The downpour occurs from June to September bringing inadequate moisture and irrigation for the reserve to get blanketed by a thick green cover.

Safari details Bandipur Tiger Reserve

Bandipur National Park
Indian Elephant at Bandipur National Park Img Credit

Bus, Elephant safari, and Jeep safari are available at Bandipur National park. The elephant safari is about an hour-long, while the Jeep Safari may last for about 2-3 hours. A maximum of 6 people is allowed in a Jeep. However, you can also book it for a single person.

Steer clear of anyone offering a night safari at Bandipur. They are trying to dupe you and may even land you in jail. Official safaris aren’t available beyond 6 PM in Bandipur Tiger Reserve. Night safaris aren’t allowed and are, in fact, a legal offence.

New Safari Timing – Updated June 2019

Morning Safari by Bus at Bandipur: 06:15 Am – 07:45 AM & 07:45 AM to 09:30 AM

Afternoon Safari by Bus at Bandipur: 02:30 PM – 04:00 PM & 04:00 PM to 05:30 PM

Morning Safari by Gupsy at Bandipur: 06:15 Am – 08:00 AM & 08: AM to 09:45 AM

Afternoon Safari by Gupsy at Bandipur: 02:30 PM – 04:30 PM & 04:30 PM to 06:30 PM

Other top Attractions near Bandipur National Park


It is an exquisite hill station nearby Bandipur. Here you will find lush green paddy fields lapped between majestic Western Ghats Mountains. There are many trading centers and wildlife sanctuaries here.


It is not for nothing that Ooty is called the Queen of Hill Stations. Tall standing mountains capped in snow, snug atmosphere, dense forests, miles and miles of tea gardens are waiting for you to stretch your arms and reach them.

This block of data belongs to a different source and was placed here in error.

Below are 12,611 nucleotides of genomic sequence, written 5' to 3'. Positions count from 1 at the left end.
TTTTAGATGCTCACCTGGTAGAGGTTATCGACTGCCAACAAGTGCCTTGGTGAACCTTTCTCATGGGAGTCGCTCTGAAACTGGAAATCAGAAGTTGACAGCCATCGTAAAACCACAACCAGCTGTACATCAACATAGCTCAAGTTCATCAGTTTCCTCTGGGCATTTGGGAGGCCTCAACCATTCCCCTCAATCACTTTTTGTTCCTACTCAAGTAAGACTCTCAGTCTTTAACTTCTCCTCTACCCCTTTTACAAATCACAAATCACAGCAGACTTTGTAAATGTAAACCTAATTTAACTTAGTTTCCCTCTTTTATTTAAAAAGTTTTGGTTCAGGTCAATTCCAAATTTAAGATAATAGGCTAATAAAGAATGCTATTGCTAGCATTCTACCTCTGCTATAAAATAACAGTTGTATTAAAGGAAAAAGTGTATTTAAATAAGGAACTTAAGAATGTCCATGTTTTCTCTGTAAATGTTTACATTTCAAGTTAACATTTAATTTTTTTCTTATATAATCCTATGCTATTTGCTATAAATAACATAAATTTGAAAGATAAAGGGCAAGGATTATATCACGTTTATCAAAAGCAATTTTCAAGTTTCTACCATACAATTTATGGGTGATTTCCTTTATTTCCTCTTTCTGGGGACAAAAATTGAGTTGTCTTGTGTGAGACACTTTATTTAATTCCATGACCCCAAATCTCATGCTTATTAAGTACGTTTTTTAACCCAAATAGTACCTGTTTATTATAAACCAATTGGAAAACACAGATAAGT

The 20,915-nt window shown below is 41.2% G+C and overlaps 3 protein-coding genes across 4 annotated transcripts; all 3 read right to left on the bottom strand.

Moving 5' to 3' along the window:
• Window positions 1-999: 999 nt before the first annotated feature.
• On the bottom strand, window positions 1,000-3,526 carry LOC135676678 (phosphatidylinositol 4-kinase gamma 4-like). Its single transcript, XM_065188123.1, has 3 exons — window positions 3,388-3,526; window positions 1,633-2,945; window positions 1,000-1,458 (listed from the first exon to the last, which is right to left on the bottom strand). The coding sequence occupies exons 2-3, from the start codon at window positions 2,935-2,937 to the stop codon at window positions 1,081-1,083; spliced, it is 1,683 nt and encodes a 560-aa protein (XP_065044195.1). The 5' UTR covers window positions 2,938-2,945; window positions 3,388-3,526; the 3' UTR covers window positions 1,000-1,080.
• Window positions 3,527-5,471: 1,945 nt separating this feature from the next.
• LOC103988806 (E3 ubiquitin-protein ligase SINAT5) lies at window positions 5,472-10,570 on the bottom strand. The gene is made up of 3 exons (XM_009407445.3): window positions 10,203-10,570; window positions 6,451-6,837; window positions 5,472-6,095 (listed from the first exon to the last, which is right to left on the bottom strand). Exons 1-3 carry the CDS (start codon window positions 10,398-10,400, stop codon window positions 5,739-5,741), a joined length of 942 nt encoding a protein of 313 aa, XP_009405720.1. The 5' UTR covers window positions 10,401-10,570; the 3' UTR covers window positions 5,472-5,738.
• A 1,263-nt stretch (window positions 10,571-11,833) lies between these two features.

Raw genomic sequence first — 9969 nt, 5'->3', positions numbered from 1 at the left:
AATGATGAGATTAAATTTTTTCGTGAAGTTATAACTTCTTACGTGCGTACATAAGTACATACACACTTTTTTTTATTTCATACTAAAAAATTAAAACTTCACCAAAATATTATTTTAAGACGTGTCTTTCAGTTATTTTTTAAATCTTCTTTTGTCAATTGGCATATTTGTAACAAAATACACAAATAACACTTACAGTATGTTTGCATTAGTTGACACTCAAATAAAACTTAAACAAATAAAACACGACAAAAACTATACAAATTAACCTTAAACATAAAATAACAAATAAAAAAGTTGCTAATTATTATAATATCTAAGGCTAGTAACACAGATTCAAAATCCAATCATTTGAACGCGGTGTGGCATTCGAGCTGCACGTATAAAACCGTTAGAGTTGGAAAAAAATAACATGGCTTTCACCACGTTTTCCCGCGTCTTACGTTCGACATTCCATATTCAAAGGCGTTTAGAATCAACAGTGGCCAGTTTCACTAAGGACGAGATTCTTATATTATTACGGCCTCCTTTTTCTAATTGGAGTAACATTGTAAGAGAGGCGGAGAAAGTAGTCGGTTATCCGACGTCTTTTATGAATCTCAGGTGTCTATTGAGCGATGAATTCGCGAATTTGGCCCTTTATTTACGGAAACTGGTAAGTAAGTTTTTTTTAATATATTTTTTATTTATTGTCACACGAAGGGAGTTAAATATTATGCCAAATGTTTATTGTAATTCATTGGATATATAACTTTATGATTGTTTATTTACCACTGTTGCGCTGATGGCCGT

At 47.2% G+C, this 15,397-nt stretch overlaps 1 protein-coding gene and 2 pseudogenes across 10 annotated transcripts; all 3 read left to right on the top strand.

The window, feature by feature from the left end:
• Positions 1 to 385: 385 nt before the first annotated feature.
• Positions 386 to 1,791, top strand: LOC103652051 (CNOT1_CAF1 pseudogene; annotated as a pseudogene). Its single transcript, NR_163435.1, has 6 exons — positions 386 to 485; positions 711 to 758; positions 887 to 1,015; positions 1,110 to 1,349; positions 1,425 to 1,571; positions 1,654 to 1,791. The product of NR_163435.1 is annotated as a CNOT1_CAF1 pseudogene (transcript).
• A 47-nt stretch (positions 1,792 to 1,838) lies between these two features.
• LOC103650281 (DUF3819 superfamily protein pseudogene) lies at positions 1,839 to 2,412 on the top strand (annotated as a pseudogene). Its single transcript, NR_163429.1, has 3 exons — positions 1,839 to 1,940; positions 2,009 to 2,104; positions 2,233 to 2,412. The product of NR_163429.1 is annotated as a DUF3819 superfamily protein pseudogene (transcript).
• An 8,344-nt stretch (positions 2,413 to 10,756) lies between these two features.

Located 160 miles from Trivandrum, Thekkady is arguably the most exotic of natural beauties you will ever see. It’s quite ironical that this gem of nature is further enhanced by the presence of a man-made lake in the area. Tourists come from faraway lands to breathe in the serenity of this place.

Bandipur Souvenir Station

Here you can find a collection of stationery, clothing, & furniture. All designed on themes of wildlife and nature. One or the other item available here will become a lifetime reminder of your amazing trip here. The place is located half a km before the Tiger Reserve.

How to reach Bandipur National Park and Tiger Reserve

By Air: Bangalore airport that is 220 KMs away, is the closest stop for air travelers.

By Rail: The nearest railhead is Mysore, standing 80 KMs away from the Reserve.

By Road: The place is well connected to all major cities through roads. Ooty is about 80 KMs away from here.

Stay option at Bandipur

A lot of economical and luxurious stay options are available at Bandipur National Park. From a budget lodge to sure luxurious resorts you have a lot of accommodation options while visiting Bandipur Tiger Reserve.

By <a href="" target="_self">Krunal Patel</a>

By Krunal Patel

Updated: April 24, 2018

Krunal Patel is a nature and wildlife lover. With his blog post, he wanted to make people aware of how the wildlife is maintaining an ecological balance in the ecosystem and how important it is to conserve, protect and love the wildlife